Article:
On March 27, renowned journalist Najam Sethi was sworn in as the caretaker Chief Minister of Punjab. Sethi’s name was nominated by the Pakistan People’s Party (PPP) but was agreed on by the Pakistan Muslim League-Nawaz (PML-N) as well after deliberations at the parliamentary committee level. Thus, he emerged as the consensus candidate to lead the caretaker setup of the most populous province of Pakistan, which is an honour in itself for our journalist community. The overwhelming support from all political parties and the public at Sethi’s appointment is a testament to the fact that people have full faith in him. Of course there are a few naysayers but that was inevitable.
When Sethi was taking oath as the caretaker CM Punjab, it was an emotional moment for many of us, especially those who want Pakistan to be a democratic and secular country. As someone who has known and worked with Najam Sethi, it gave me hope in Pakistan that a man who fought for his Marxist ideals, who has been labelled a ‘traitor’ because he believes in a liberal, democratic and progressive Pakistan, who is hounded by state and non-state actors alike, who went to jail thrice — twice under civilian governments and once during General Zia’s regime — now has the honour of being the caretaker CM, an office that comes with many responsibilities. This is called democracy.
For his oath-taking ceremony, Sethi’s family had selected a red tie for him — perhaps as a nod to Najam’s Marxist youth as we often tell him that he is still a ‘Surkha’ at heart. A journalist friend’s son went to the oath-taking ceremony because his father wanted him to witness history in the making. “I wanted my son to see how a smooth democratic transition takes place. This is what we have been fighting for decades and finally we have won,” he said.
To have a neutral, unbiased caretaker chief minister is critical as elections in Punjab will be the most important ones. All parties contesting these elections will have a fair shot at forming the next government because it is the first time in our history that a neutral caretaker setup has been put in place instead of a handpicked one by the incumbents. Apart from the caretaker setup, we now have a strong and independent Election Commission of Pakistan (ECP). Democracy is indeed evolving in Pakistan. These elections will not just be the most free and fair elections but will also determine the future of our country.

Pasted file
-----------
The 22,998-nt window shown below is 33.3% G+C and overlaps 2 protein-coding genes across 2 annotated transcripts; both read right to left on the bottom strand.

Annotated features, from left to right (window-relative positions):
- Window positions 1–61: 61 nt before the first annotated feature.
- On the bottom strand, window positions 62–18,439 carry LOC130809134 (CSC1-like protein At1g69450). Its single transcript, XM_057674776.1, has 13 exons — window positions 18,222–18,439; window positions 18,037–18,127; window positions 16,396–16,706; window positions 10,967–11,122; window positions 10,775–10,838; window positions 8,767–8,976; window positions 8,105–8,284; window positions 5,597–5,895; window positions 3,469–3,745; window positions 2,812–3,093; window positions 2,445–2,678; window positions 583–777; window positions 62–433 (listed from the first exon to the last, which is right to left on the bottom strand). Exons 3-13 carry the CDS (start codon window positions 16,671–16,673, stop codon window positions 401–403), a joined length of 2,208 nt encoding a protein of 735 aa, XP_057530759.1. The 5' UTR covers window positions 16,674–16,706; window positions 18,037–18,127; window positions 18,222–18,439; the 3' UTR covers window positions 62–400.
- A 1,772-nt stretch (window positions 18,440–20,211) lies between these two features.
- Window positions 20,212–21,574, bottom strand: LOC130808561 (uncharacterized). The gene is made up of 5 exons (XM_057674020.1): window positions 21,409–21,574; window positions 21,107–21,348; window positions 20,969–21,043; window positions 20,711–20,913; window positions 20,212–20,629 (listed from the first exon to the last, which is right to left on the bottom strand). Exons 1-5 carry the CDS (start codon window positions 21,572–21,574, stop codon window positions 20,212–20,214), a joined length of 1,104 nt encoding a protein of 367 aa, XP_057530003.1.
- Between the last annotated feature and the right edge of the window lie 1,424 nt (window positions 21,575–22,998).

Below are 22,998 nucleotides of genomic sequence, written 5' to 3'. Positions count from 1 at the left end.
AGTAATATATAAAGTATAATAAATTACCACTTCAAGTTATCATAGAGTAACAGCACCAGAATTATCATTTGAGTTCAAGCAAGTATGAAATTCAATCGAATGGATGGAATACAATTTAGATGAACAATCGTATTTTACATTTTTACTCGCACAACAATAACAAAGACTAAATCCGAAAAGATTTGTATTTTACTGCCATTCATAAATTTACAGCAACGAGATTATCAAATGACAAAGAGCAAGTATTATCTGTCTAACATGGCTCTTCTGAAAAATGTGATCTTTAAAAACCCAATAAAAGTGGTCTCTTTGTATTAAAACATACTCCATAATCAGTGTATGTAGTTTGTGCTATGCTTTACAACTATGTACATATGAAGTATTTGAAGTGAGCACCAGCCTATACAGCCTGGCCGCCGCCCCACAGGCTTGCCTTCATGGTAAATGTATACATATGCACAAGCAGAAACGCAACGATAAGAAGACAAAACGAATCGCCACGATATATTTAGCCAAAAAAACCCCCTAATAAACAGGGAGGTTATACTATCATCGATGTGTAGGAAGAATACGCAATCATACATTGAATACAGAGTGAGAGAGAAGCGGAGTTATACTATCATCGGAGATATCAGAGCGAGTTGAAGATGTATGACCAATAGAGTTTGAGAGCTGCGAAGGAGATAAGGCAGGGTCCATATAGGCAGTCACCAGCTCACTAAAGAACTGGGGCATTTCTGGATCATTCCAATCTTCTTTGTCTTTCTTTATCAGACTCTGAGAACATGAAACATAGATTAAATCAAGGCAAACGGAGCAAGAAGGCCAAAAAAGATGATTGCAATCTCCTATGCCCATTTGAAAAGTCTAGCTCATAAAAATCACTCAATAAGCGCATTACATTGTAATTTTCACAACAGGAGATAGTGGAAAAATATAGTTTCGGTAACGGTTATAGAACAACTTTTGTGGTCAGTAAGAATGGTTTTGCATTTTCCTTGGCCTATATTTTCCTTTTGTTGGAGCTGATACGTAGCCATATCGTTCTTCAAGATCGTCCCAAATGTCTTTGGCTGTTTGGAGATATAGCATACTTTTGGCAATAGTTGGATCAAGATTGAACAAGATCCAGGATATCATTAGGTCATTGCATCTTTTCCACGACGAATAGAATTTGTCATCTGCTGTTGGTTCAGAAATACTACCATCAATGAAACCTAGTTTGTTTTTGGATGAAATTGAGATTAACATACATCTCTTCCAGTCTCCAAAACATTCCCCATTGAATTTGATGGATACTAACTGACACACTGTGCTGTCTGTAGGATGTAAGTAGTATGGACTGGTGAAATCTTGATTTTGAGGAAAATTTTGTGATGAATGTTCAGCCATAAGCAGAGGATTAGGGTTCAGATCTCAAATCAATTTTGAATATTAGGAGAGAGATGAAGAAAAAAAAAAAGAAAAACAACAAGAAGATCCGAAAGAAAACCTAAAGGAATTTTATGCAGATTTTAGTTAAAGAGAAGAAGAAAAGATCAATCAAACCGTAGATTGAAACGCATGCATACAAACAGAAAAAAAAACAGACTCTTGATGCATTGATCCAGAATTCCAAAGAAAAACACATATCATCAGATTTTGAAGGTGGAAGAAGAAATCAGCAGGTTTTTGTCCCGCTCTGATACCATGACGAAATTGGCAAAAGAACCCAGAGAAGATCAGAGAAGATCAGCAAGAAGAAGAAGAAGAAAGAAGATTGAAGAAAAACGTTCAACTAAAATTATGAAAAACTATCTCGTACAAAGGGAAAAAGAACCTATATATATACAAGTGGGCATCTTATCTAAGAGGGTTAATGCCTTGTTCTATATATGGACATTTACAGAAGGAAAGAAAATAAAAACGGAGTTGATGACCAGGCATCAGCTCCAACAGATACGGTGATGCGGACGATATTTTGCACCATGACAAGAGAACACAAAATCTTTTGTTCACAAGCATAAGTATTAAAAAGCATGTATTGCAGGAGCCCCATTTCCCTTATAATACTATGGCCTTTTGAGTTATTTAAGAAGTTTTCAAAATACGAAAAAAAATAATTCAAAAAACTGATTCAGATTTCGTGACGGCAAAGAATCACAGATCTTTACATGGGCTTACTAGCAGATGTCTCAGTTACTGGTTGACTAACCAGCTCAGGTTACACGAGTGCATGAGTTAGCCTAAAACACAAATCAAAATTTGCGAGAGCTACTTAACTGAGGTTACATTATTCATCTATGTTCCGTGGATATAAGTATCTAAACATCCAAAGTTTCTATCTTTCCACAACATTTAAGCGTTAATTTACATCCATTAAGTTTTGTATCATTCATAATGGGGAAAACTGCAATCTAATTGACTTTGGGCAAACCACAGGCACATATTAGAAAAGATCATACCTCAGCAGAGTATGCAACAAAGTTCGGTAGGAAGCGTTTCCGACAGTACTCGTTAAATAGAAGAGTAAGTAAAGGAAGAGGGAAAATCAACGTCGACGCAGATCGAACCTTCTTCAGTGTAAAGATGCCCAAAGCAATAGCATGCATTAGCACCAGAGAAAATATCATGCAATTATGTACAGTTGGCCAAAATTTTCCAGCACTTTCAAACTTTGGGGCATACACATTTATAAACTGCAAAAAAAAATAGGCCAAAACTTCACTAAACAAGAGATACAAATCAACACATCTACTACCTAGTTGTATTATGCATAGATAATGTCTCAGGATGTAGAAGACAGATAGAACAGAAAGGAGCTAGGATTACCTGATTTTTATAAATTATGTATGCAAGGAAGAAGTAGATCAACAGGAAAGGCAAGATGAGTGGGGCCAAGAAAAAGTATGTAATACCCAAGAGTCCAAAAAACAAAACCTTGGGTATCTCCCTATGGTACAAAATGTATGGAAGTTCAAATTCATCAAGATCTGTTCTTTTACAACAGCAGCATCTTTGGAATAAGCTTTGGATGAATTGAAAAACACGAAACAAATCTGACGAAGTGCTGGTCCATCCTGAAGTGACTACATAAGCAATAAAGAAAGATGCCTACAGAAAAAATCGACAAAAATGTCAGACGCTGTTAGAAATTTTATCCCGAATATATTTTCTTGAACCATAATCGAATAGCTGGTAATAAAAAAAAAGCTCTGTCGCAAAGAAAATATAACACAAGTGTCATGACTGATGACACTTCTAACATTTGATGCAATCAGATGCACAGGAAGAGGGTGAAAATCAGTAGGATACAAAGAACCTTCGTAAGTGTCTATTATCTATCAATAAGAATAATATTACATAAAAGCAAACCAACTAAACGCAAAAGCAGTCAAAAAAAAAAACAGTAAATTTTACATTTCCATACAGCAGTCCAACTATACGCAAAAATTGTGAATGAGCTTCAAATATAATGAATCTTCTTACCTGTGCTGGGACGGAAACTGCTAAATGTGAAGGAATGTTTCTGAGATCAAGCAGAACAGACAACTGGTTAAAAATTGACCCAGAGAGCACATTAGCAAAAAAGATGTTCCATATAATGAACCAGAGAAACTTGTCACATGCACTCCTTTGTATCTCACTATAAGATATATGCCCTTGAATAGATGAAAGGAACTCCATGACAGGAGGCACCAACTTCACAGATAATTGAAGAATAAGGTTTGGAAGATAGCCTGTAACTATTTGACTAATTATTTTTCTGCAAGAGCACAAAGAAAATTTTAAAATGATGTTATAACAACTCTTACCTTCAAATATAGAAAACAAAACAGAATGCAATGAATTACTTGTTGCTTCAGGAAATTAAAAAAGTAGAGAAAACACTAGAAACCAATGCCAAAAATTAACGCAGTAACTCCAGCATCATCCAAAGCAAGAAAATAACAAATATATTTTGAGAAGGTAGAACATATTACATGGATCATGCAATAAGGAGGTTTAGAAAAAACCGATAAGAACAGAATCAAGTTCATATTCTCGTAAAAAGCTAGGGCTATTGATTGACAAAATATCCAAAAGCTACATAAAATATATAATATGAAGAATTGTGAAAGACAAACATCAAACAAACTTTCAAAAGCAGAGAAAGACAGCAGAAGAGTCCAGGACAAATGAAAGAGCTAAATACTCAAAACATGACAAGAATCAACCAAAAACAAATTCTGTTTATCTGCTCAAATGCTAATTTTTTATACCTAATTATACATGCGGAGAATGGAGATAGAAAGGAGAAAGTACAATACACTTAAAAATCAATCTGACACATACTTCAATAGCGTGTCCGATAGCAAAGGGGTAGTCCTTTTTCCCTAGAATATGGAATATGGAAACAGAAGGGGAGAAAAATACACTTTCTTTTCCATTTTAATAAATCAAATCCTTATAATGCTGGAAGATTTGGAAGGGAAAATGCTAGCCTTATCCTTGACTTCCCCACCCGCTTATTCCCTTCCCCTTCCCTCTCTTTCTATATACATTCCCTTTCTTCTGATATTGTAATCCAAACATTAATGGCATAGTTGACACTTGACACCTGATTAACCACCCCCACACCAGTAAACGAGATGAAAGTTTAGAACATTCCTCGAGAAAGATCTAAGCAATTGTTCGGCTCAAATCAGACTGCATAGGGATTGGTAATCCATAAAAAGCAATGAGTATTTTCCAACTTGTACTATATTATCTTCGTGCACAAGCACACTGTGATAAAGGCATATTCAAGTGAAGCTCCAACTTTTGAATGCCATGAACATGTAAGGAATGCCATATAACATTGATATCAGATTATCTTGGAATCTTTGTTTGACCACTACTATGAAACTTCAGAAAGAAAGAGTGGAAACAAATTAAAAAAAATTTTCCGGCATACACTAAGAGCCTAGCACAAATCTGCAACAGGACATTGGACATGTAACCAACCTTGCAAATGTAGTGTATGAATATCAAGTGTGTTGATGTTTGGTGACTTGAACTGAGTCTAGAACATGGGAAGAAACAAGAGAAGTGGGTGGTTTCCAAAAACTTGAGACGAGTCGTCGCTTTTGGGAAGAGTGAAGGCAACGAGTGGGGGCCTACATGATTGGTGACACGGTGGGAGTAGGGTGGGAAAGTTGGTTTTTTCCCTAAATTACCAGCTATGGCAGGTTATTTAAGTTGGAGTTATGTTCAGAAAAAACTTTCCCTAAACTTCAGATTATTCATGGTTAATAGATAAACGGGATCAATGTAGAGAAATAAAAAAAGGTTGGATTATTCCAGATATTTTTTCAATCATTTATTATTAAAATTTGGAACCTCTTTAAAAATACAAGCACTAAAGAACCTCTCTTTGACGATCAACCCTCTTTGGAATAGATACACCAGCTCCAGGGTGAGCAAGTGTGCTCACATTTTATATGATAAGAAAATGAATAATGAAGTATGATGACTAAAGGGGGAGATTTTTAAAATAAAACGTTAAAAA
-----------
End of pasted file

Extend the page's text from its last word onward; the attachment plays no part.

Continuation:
The undemocratic forces would do anything to stall the elections but the people of Pakistan want to exercise their democratic right to vote. We cannot say what the future has in store for us but if the democratic process is allowed to continue without any interruption, Pakistan will be on the right path. In our context, redefining the contours of civil-military relationship is of fundamental value because the military has directly ruled Pakistan for more than half of its existence.
The conflict between the civilian and military institutions paved the ground for usurpers’ assumption of power by defiling the constitution, consequently turning Pakistan into a praetorian state, where civilian institutions’ existence was pegged to the whims of the military establishment. Now there is a chance to have a strong civilian government ruling the country so that the issue of civil-military relations can be resolved. Pakistan has come a long way. This is a vindication for all those who have fought for democracy in Pakistan.
The writer is a Pakistani journalist. Reach her at firstname.lastname@example.org